Dear Amy: My son — who lives in the same town as I — is married to a very bright, strong, controlling young woman with a child from a previous marriage.
I treat the child as I do all my grandchildren, as if she has always been ours (as does my son).
Holidays are always spent with her family (I am divorced) and although they invite me to go with them, I am not really “included” if I go, so I now choose not to attend.
I spend most holidays with friends. There are no alternating holidays between her mom and me. My son allows this, so that tells me it’s just fine with him.
Sign Up and Save
Get six months of free digital access to The Fresno Bee
There are pictures of her family, their friends and his father (and his wife) all over their house, but not one single family picture of all of us.
They roll out the red carpet for “dad” when he comes to town, but they never come to see me — just down the road. They rarely invite me to their place unless they want me to do something for them.
I stay out of their business, offer help when needed, send cooked meals because they all work (as do I), make few demands and ask for little.
I am not going to sever the relationship, but all signs tell me it is a poor emotional investment for me and I should work on emotionally withdrawing from it. What do you think?
Sad to Say
Dear Sad: You don’t need to work on emotionally withdrawing — because it seems you’ve already pre-emptively done this.
You present a narrative of being ignored or overlooked by your son and his wife, but you don’t mention any efforts you might be making to include them. Emotional investment and involvement runs both ways.
Your daughter-in-law’s family has invited you to spend holidays with them, but you say you didn’t feel included. Do you invite them (and your son’s family) to your home? Do you spend any one-on-one time with your grandchild?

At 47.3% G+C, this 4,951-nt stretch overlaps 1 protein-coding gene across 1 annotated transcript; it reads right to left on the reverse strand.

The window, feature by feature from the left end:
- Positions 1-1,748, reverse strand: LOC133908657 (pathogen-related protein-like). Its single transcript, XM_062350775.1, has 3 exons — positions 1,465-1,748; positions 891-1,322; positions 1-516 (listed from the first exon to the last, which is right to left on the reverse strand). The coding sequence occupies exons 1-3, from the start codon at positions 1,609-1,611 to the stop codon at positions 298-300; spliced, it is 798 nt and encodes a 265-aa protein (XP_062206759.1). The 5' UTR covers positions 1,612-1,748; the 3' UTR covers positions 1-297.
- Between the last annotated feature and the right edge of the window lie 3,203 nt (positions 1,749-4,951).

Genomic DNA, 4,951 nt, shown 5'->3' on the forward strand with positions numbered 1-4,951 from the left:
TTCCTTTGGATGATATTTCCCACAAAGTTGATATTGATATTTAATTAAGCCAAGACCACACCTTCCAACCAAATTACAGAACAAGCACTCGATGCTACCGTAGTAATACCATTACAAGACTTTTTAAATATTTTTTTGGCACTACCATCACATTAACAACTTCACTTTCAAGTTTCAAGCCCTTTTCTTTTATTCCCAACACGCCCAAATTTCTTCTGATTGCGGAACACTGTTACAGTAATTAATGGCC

This situation is challenging. You might need to work a little harder and be more assertive to get a little more of what you want — for instance, give your son and wife a framed photo of all of you. You should also determine not to be quite so sensitive.
Dear Amy: I am a widower of four years and have a lady friend who has been a widow for over a decade. We are both in our mid-70s and have been friends for some time. Along with my family, she was hugely instrumental in helping me out of a dark place after my wife’s death. She was my late wife’s friend.
About nine months after my loss I found myself falling deeply in love with this woman. We spent a lot of time together, fixing meals for each other and going out with other couples.
We discussed remarriage and I proposed to her more than once. My proposals brought tears to her eyes but the “yes” never happened. A little over a year ago she decided that we should just be friends.
She is quite independent, cherishes her alone time, church work and female friends, and says she likes her life the way it is.
I can’t get her out of my mind and I am still deeply in love with her. Any suggestions regarding regaining her love for a possible future together?
Dear Frustrated: I don’t have a magic love potion for you, unfortunately. My advice is to try to enjoy this friendship as it is. For many people, love and friendship without marriage would be ideal.
If remarrying is very important to you, you should try to meet other people. Some distance from you may sweeten the deal for her, but you shouldn’t count on it.
Dear Amy: The letter from “Just a Girl Doing My Job” made me crazy. She wanted lessons on how to be “politely rude” to her co-workers when she ran into them outside of work.
She should go to work for the DMV — or somewhere where her rudeness would be an asset.
Dear Jane: Ouch.